GIGABYTE AMD X570 Aorus Motherboard VRM Guide (Page 2)

| Feb 25, 2020 at 12:51 pm CST

The X570 Aorus Xtreme


The X570 Aorus Xtreme is one of the most expensive and loaded X570 motherboards on the market. It's the epitome of GIGABYTE's design engineering. It utilizes a 2oz PCB with eight PCB layers to optimize cooling and signal integrity. All its shields are made of metal, which also increases its cooling capability.

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The heat sink has a large heat pipe running through it, and it extends to the chipset area of the motherboard as well. Cooling the VRM is just as important as the component quality, and with a high-performance VRM such as this one, it's significant for longevity and performance. It utilizes a direct touch copper heat pipe as well, with a copper fin array.

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The motherboard utilizes 5W/mK VRM thermal pads between the heat sink and the VRM components, but also on the backside of the VRM, between the back-rear shield and the rear portion of the VRM.

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While most X570 motherboards have a standard 8-pin power connector for the CPU, the Xtreme has two connectors. While two power cables aren't required, it's a nice idea to utilize them if you use more extreme cooling. People don't realize that the power connections won't stop higher current draws than their rating. In general, each 8-pin power connector can take up to 300W, but depending on the cable and solder quality, you can literally heat things up if you go beyond that.

What will happen first is that the power cables will get hot, individually their insulation will start to melt. Then depending on the weakest point, typically the solder joint of the connector, things will get hot enough to melt it. All that being said, this motherboard is designed to get over that, so you will never have that issue with current AMD CPUs. It's nice that GIGABYTE also reinforced the connectors with a metal housing.

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The AMD CPU takes in two major voltage rails; the CPU VCore rail and the SoC rail. The VCore goes to the cores while the SoC powers lesser things like the I/O Die that contains PCI-E controllers and the like. In this case, we find Infineon (they own IR) 70A power stages, some of the best in the industry, and brand new parts. They area the Infineon TDA21472, and you get 14 of them for the VCore and two for the SoC. That's more than enough for anything, and combined with the cooling, they are unstoppable. To add on to things, GIGABYTE utilizes a direct phase configuration.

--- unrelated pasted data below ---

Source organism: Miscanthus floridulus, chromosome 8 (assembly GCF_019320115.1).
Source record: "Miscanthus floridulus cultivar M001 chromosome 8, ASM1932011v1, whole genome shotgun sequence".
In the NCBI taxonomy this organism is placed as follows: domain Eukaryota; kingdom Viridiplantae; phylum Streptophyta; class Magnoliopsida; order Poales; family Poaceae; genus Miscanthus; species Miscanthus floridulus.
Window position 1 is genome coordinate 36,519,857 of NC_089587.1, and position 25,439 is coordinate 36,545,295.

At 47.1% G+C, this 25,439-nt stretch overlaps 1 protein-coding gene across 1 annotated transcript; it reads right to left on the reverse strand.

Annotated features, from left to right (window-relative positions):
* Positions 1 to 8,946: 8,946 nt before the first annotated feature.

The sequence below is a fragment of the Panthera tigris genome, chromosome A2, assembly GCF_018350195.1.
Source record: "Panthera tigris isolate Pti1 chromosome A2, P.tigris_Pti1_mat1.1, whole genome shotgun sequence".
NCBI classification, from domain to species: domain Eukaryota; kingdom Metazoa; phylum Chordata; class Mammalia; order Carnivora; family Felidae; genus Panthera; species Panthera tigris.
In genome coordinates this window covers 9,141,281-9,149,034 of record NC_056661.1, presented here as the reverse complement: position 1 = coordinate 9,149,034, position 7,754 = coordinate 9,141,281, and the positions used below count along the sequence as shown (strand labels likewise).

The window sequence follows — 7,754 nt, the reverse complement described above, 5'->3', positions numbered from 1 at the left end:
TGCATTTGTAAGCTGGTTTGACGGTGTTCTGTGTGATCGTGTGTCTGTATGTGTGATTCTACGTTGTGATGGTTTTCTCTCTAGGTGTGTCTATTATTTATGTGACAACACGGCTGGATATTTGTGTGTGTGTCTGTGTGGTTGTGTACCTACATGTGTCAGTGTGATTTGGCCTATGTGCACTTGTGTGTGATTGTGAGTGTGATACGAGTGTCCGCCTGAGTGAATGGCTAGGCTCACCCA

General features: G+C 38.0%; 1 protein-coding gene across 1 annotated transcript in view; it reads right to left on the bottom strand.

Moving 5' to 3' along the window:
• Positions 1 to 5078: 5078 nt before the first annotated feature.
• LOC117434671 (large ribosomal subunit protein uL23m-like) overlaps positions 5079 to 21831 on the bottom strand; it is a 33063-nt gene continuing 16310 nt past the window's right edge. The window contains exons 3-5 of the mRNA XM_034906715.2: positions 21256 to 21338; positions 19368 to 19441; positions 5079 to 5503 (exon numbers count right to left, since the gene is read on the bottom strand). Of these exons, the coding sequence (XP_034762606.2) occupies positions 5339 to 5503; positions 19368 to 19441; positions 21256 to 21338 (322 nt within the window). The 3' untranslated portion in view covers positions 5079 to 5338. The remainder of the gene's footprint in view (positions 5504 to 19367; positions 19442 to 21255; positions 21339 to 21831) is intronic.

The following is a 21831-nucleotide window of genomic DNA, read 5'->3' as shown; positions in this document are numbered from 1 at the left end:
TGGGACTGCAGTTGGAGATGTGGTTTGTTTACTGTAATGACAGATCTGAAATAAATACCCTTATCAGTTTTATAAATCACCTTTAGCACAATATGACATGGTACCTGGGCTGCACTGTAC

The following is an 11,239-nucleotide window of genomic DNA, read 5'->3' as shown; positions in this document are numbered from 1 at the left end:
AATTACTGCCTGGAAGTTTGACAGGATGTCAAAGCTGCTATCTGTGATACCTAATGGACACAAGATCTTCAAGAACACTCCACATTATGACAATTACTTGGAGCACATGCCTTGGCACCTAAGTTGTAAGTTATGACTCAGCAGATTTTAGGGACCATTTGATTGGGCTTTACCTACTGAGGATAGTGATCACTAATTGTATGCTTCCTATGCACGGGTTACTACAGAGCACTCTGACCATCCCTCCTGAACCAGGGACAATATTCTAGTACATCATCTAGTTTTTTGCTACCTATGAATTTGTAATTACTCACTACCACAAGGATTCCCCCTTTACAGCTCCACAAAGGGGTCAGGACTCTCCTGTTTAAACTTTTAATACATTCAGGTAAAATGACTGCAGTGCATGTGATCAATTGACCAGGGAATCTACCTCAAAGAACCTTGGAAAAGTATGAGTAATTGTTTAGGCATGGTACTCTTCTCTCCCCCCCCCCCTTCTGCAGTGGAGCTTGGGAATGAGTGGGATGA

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There are three ways to hook up a power stage to a PWM controller; direct, doubler, and copied. There is also the daisy chain method, but that hasn't been used in a very long time. Up until now, no one had more than 8 direct phases (except with infrequent occurrences in the past). That means that each of the eight PWM channels had a direct connection to the driver, either external or internal depending on the power stage. However, with the advent of the Infineon XDPE132GC digital controller, things have changed. Not only is it designed to support a whopping 1000A of current, but the PWM controller offers up to 14+2 phase output (or configurable to 8+8).

That means the PWM controller has a direct line to each phase, which offers three main benefits. Higher channel numbers increase something called the interleaving effect, so 4-true phases will have worse performance with things such as voltage ripple than a 6-true phase PWM controller. Having true phases also increase efficiency, and in this case, GIGABYTE says they achieved 4% better results than if they took 7 true phases and doubled them to 14. 4% doesn't sound like much, but it's basically the difference between an 80+ Silver and 80+ Platinum system PSU, which is a big deal.

The third benefit is monitoring, where the PWM can balance both current and temperature among all of the phases, and this is partially made possible because each of the integrated power stages are fully compatible with the PWM controller, and they each have a direct call line with the PWM controller.

Last updated: Feb 26, 2020 at 06:11 am CST

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Steven went from a fledgling forum reader in 2003 to one of the internet's brightest tech stars by 2010. Armed with an information systems degree, a deep understanding of circuitry, and a passion for tech, Steven (handle Sin0822) enjoys sharing his deep knowledge with others. Steven details products down to the component level to highlight seldom explained, and often misunderstood architectures. Steven is also a highly decorated overclocker with several world records.

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